In recent posts, I discussed the ugliness factor and how being tall meant you didn’t just make more money, but you’re smarter than shorter people. How’s that for provocative? Today’s post takes the discussion to the next level with “erotic capital” that can be just as valuable as a university degree—especially for women.

This article was originally published in prospect magazine. I’ve reproduced most of it here with additional commentary to put it into the context of this blog which focuses on Exponential strategies to advance your professional career (and business if you’re an entrepreneur or business owner).

Erotic Capital - WomanMichelle and Barack Obama have it. Carla Bruni and David Beckham have it. Paris Hilton has even made a career from it. So great is the advantage “erotic capital” can bring to the labour market—especially in sport, the arts, media and advertising — that it often outweighs educational qualifications.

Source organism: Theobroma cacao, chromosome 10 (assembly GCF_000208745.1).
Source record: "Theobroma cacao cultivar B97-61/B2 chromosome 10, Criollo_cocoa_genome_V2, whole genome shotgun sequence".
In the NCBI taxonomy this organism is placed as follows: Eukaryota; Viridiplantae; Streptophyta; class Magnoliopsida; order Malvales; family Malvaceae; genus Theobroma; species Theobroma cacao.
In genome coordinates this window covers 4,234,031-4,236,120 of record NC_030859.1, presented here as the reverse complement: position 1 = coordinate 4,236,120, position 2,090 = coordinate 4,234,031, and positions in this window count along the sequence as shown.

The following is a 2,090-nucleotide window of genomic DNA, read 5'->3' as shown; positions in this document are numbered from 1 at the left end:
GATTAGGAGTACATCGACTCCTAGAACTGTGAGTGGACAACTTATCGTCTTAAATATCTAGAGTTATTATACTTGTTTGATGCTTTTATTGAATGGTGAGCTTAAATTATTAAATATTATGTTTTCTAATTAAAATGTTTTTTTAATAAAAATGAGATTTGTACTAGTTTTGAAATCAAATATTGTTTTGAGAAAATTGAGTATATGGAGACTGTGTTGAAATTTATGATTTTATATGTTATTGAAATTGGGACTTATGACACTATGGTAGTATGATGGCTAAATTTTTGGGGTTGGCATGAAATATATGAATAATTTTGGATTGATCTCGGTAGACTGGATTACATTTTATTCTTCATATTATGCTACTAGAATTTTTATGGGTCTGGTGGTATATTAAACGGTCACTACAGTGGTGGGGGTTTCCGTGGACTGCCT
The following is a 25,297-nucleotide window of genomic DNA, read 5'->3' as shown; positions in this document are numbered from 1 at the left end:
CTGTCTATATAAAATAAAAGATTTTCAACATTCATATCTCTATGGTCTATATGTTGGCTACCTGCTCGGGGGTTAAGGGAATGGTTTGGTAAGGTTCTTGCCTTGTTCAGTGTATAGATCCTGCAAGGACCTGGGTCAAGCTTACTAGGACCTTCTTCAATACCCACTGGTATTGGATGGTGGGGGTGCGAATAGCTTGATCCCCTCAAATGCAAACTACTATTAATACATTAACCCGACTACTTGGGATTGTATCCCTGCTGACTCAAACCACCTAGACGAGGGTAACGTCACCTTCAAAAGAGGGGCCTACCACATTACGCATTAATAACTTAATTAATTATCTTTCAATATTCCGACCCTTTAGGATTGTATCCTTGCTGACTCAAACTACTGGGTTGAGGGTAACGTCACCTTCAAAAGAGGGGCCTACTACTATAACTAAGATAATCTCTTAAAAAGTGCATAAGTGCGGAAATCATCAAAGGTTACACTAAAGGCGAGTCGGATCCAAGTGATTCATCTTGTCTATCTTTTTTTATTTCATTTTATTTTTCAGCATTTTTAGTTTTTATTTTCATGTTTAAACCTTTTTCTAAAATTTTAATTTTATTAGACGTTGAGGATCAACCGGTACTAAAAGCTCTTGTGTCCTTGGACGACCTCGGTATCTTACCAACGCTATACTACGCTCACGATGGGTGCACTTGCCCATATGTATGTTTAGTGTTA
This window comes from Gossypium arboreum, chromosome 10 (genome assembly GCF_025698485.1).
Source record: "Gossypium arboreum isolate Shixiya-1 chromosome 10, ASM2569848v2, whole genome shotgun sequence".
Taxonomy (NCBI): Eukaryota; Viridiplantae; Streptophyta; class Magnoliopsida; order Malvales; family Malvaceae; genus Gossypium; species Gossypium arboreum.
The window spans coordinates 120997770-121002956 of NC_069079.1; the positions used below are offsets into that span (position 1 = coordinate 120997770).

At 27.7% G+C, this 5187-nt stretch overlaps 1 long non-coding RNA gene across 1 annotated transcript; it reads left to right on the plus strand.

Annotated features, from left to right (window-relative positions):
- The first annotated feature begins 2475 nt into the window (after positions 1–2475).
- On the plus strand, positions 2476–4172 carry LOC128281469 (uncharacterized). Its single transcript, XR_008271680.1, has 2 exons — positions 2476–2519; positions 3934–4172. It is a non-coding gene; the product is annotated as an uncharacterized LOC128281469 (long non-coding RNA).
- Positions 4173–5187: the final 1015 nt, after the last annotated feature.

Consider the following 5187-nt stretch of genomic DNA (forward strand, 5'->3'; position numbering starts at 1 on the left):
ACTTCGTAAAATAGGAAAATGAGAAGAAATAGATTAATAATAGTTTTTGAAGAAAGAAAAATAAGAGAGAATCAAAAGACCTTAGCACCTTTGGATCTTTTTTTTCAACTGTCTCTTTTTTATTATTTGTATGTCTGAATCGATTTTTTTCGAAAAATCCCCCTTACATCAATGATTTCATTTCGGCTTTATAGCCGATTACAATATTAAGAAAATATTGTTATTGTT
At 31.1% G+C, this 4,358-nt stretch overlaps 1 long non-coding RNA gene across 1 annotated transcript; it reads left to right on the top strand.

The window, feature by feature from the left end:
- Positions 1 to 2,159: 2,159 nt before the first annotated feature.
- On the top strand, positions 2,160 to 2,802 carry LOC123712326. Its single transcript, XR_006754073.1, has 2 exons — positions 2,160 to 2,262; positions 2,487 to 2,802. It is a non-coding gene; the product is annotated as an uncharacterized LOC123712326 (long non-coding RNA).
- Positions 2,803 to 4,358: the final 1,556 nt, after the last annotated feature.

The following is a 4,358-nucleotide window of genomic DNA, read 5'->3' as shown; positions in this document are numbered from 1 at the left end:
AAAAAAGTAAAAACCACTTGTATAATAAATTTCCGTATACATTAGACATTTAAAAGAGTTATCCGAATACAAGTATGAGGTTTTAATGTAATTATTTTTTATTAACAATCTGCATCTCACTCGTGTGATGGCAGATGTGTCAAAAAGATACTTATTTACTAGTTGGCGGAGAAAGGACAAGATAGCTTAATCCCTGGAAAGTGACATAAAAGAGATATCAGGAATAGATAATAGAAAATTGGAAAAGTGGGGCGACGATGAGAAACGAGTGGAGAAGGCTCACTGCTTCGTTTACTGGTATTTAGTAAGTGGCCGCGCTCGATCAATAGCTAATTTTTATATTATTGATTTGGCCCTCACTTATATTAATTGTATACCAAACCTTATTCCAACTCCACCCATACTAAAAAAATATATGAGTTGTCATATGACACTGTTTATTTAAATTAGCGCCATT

It’s a term I coined to refer to a nebulous but crucial combination of physical and social attractiveness. Properly understood, erotic capital is what economists call a “personal asset,” ready to take its place alongside economic, cultural, human and social capital. It is just (if not more) as important for social mobility and success.

Erotic Capital - ManErotic capital goes beyond beauty to include sex appeal, charm and social skills, physical fitness and liveliness, sexual competence and skills in self-presentation, such as face-painting, hairstyles, clothing and all the other arts of self-adornment.

Most studies capture only one facet of it: photographs measure beauty or sex appeal, psychologists measure confidence and social skills, sex researchers ask about seduction skills and numbers of partners. Yet women have long excelled at such arts: that’s why they tend to be more dressed up than men at parties. They make more effort to develop the “soft skills” of charm, empathy, persuasion, deploying emotional intelligence and “emotional labour.” Indeed, the final element of erotic capital is unique to women: bearing children. In some cultures, fertility is an essential element of women’s erotic power.